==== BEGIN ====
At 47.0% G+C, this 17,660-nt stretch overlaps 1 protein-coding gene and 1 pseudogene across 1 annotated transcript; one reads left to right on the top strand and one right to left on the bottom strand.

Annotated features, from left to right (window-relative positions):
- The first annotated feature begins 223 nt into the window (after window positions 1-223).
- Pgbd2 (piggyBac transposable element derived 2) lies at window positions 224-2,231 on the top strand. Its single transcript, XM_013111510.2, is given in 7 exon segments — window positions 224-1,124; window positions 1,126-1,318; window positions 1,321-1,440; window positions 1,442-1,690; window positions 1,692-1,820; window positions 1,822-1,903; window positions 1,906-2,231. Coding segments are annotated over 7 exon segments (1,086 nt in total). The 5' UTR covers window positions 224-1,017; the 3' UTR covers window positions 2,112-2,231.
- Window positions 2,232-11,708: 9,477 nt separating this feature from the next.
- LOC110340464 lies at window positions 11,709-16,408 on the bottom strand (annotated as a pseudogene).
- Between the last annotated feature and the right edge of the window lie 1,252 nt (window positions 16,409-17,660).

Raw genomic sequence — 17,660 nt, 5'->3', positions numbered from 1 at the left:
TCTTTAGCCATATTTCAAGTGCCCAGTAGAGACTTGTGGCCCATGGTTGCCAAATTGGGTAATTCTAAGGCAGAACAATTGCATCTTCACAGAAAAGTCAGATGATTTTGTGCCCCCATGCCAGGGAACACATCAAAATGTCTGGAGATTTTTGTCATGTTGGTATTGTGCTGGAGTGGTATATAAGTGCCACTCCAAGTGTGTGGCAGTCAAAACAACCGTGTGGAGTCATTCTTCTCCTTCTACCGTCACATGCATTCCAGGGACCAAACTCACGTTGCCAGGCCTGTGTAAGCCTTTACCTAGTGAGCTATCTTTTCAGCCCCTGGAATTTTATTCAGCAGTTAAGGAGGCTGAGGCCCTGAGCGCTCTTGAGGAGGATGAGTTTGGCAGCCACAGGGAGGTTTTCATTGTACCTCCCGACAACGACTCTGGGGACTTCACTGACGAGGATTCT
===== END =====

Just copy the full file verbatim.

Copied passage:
At 47.0% G+C, this 17,660-nt stretch overlaps 1 protein-coding gene and 1 pseudogene across 1 annotated transcript; one reads left to right on the top strand and one right to left on the bottom strand.

Annotated features, from left to right (window-relative positions):
- The first annotated feature begins 223 nt into the window (after window positions 1-223).
- Pgbd2 (piggyBac transposable element derived 2) lies at window positions 224-2,231 on the top strand. Its single transcript, XM_013111510.2, is given in 7 exon segments — window positions 224-1,124; window positions 1,126-1,318; window positions 1,321-1,440; window positions 1,442-1,690; window positions 1,692-1,820; window positions 1,822-1,903; window positions 1,906-2,231. Coding segments are annotated over 7 exon segments (1,086 nt in total). The 5' UTR covers window positions 224-1,017; the 3' UTR covers window positions 2,112-2,231.
- Window positions 2,232-11,708: 9,477 nt separating this feature from the next.
- LOC110340464 lies at window positions 11,709-16,408 on the bottom strand (annotated as a pseudogene).
- Between the last annotated feature and the right edge of the window lie 1,252 nt (window positions 16,409-17,660).

Raw genomic sequence — 17,660 nt, 5'->3', positions numbered from 1 at the left:
TCTTTAGCCATATTTCAAGTGCCCAGTAGAGACTTGTGGCCCATGGTTGCCAAATTGGGTAATTCTAAGGCAGAACAATTGCATCTTCACAGAAAAGTCAGATGATTTTGTGCCCCCATGCCAGGGAACACATCAAAATGTCTGGAGATTTTTGTCATGTTGGTATTGTGCTGGAGTGGTATATAAGTGCCACTCCAAGTGTGTGGCAGTCAAAACAACCGTGTGGAGTCATTCTTCTCCTTCTACCGTCACATGCATTCCAGGGACCAAACTCACGTTGCCAGGCCTGTGTAAGCCTTTACCTAGTGAGCTATCTTTTCAGCCCCTGGAATTTTATTCAGCAGTTAAGGAGGCTGAGGCCCTGAGCGCTCTTGAGGAGGATGAGTTTGGCAGCCACAGGGAGGTTTTCATTGTACCTCCCGACAACGACTCTGGGGACTTCACTGACGAGGATTCT